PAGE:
1. College is such a difficult thing to write during, isn't it? Not beating yourself up over not having time to write is the best mindset to have. The only way to get through I think is to accept that this isn't going to be the best time to write, take advantage of what time you have, live, learn, and come back to writing more when life allows it. Good luck with college! That must be exciting for you.

  4. I really like your point about how if you're heart's not in it, what you write will be mediocre. I used to just try to write something I thought others would like, would want to read. But now I write for me, and it is probably the best feeling in the world. <3

  5. I loved this post! I can really relate to the first point, because I HATE failing - but it's something I need to be more comfortable with if I'm going to get better at writing. It's part of the process. Thanks for such a helpful post!

    Also I just wanted to let you know that I tagged you for the Small is Beautiful blog tag over at my blog,O Ye Scribes. :)

  6. Agh, all these tips. I should listen to them more! I especially like the idea of hanging out with creative people, because, you're right, they make things better. I should also finish more things... which might involve starting more things, too. *sighs* But, hey, I have been reading quite a bit. So, go me. :) Thanks for these awesome tips, Imogen!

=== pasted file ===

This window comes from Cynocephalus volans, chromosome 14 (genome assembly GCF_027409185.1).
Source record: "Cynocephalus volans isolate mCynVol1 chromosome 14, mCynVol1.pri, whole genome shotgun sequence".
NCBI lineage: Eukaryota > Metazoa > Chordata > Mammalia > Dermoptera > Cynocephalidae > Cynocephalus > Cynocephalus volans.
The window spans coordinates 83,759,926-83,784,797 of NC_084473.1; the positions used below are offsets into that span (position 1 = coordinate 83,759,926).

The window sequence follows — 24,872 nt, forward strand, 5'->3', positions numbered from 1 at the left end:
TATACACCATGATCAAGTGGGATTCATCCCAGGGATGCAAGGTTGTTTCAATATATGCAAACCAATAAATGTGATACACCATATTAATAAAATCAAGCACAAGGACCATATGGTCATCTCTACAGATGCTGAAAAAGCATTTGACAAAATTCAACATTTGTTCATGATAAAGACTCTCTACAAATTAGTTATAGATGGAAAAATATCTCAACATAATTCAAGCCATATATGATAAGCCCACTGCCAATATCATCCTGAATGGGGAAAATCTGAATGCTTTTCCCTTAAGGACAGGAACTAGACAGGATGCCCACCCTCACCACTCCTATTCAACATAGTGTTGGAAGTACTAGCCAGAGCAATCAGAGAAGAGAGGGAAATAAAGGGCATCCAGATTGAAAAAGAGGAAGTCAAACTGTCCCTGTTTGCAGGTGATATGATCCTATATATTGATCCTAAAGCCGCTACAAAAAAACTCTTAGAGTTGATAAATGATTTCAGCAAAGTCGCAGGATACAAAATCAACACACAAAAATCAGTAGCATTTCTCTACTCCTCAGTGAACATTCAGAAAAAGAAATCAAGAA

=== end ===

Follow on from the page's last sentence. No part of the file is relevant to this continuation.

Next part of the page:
7. YES. These are all such good pieces of advice. I know I didn't start really growing as a writer until I started giving myself room to fail. I remember I was so worried that I would write an awful draft that I couldn't even let myself experiment and grow and all that stuff that needs to happen in order to get better at writing.

    The same goes for finishing things. I was really bad at finishing works and following through, and not only did it stunt my writing progress, it just discouraged me a bunch in general. I felt like a failure as a person, and when I started finishing things, I started feeling way better overall, like I was finally fulfilling my purpose.

    And that last one--I still need to work on that one. I know I can be slow to experience life because I want to spend all my time writing. But I also know that I need to get out at least sometimes so I can have more to draw from when I'm actually sitting down to write. :P

  8. (Hey, I just tagged you for a "get to know me" tag thing. Here's the link if you wanna check it out!

  9. This is really really handy! Thanks :-D